Tuesday, December 18, 2007

Frank innocence and mirth: some thoughts on Christmas

* 'Frank innocence and mirth' is how a gypsy in one of Canadian novelist Robertson Davies' books hears 'frankincense and myrrh', a creative mishearing I remembered while listening to the local ABC radio's Saturday Quiz in the car the other day (Saturday, in fact; fancy) when one of the questions was 'What were the gifts the Three Wise Men brought to the manger?'

The first person who was asked this question got it right, but while everyone knows what gold is, no definition of either frankincense or myrrh was forthcoming. FYI, both are resins obtained from trees native to Africa and/or the Middle East, used in incense, aromatherapy and perfumes.

* The Robertson Davies gypsy mishearing is a version of the mondegreen. There are a number of well-known Christmas-carol and Christmas-song mondegreens, among which my favourite is 'Olive, the other reindeer, used to laugh and call him names'. Others include 'Holy imbecile, tender and mild', and 'Frosty the Snowman / is a ferret elf, I say'.

But the other day, also on local ABC radio, I heard a new one; a woman rang in to say she'd been singing carols to her granddaughter, who kept saying 'Sing the one about the zebra, Granny, sing the one about the zebra.' After much discussion, the penny finally dropped: she was talking about Silent Night. 'Christ the zebra is boooo---ooorn, Christ the zebra is born!'

* Memo to this year's wrapping paper manufacturers: pink, blue and lavender are not Christmas colours. Christmas colours are red, white, silver, green and gold. Sheesh.

* 'Tis the season of casually-employed checkout chaps, who were either not trained or not listening while they were trained, and who therefore put the Harpic in with the bread, and then put the raspberries at the bottom of a bag containing several 400 gram tins.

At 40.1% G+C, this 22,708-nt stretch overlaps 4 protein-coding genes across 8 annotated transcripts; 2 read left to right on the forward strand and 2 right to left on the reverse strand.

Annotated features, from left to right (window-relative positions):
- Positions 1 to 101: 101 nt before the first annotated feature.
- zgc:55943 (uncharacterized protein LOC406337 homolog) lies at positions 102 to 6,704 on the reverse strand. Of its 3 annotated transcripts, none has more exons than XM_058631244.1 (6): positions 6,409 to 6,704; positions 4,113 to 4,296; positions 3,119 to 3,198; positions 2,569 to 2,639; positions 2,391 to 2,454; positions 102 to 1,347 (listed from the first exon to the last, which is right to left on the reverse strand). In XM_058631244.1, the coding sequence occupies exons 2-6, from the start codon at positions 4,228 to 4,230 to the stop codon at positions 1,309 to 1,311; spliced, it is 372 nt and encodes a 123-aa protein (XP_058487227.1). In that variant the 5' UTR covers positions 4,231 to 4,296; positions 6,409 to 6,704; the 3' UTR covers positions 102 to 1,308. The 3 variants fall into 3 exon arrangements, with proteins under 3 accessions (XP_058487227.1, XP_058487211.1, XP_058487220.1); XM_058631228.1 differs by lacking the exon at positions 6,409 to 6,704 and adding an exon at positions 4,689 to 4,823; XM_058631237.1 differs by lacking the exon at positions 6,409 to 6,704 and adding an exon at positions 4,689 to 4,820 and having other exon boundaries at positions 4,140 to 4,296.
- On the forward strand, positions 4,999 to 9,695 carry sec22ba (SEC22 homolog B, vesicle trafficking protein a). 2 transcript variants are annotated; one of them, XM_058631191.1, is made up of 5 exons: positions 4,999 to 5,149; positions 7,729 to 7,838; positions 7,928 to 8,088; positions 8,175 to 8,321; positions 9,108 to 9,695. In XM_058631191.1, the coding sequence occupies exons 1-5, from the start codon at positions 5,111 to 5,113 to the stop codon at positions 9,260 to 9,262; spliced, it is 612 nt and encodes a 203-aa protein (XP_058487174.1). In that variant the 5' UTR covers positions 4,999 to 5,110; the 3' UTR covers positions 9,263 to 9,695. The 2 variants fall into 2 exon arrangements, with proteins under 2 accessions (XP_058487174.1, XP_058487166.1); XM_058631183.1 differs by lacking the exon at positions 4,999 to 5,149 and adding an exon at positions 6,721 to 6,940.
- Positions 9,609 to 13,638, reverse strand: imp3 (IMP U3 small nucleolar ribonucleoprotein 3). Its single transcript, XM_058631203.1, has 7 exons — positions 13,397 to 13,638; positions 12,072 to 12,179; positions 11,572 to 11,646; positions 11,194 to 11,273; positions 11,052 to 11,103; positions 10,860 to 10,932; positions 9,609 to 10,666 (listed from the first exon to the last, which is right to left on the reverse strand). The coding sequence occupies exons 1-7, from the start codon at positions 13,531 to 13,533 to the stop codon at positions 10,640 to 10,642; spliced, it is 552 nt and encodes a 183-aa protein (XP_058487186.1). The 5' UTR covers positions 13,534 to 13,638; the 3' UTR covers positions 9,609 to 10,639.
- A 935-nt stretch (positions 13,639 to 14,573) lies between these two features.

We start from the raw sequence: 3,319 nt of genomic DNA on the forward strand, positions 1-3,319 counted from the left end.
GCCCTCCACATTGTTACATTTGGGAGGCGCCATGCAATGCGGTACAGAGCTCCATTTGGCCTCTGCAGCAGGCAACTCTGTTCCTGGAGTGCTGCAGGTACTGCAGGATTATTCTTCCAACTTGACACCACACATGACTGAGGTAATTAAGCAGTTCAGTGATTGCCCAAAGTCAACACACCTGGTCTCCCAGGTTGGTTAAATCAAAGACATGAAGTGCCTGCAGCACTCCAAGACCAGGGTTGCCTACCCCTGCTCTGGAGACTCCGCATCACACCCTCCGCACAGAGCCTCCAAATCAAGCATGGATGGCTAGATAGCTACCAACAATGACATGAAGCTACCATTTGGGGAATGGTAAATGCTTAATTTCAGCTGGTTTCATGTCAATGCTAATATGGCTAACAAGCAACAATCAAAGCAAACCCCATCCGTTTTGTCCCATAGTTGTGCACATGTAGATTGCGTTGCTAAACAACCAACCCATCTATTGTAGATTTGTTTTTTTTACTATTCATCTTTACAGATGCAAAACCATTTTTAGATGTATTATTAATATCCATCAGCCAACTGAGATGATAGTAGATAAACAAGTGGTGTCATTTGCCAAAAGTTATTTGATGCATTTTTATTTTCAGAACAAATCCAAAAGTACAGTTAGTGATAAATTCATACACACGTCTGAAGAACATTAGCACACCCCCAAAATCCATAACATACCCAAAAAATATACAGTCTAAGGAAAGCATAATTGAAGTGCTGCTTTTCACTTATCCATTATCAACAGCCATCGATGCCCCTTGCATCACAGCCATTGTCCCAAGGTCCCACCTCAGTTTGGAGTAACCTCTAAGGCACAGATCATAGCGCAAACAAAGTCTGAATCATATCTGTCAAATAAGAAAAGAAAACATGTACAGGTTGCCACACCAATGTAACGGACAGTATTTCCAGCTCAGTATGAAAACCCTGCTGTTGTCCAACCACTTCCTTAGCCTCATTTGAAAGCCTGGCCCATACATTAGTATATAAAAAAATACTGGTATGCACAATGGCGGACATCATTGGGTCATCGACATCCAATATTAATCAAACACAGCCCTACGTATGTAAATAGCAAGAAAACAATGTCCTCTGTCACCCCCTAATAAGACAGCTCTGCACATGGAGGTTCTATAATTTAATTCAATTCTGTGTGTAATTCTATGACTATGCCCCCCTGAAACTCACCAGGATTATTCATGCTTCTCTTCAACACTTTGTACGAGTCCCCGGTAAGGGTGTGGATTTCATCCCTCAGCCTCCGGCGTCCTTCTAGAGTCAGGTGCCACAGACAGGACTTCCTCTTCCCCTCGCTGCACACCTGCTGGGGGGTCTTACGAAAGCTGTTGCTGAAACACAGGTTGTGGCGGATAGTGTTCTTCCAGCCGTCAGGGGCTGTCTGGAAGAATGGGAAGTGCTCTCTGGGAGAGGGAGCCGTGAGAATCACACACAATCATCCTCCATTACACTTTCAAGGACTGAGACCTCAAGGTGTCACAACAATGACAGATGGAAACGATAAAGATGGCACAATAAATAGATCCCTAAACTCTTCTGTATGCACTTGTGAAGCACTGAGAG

Even without training, you'd think some sort of native intelligence would kick in at some point. But then, if I were more organised and less overworked, I would never have been buying either raspberries or bread at the supermarket in the first place.

*Those inexplicable people who are not berry fanciers might like this variation on the theme of Christmas trifle. I haven't tried this yet, so don't blame me if it doesn't work, but I do plan at some point to try a sort of Trifle Tropicana variation (NB no pineapple or coconut, so if the idea of either was putting you off, do read on) on this recipe, thus:

BOWL: a pretty, transparent bowl with a wide bottom is best for trifle.

GROUND FLOOR: A layer of Savoyardi (sponge finger) biscuits. Break and crumble a few in order to fill up all the spaces; you want a firm foundation of stodge. Slosh at least half a cup of good dessert wine (I favour Brown Brothers Orange Muscat and Flora) (hi there, Devil Drink) over the biscuit layer and let it sink in. If it doesn't look wet enough to you after ten minutes or so, put some more wine on it, but don't forget there's passionfruit pulp to come.

SECOND FLOOR: Mango, bananas and passionfruit in whatever quantities you fancy. I'd be inclined to go one, two and three of each respectively and then layer them, starting with banana and ending with passionfruit: cut up the mango into pieces about the size of a cherry, slice the bananas, scoop out and (if you're like me and a bit squicked out by the seeds, and yes I know they're part of the point of passionfruit) strain the passionfruit pulp. If you do plan to strain the pulp, maybe chuck in an extra passionfruit. Don't let the sliced bananas lie around uncovered for more than a few minutes or they will go brown and icky.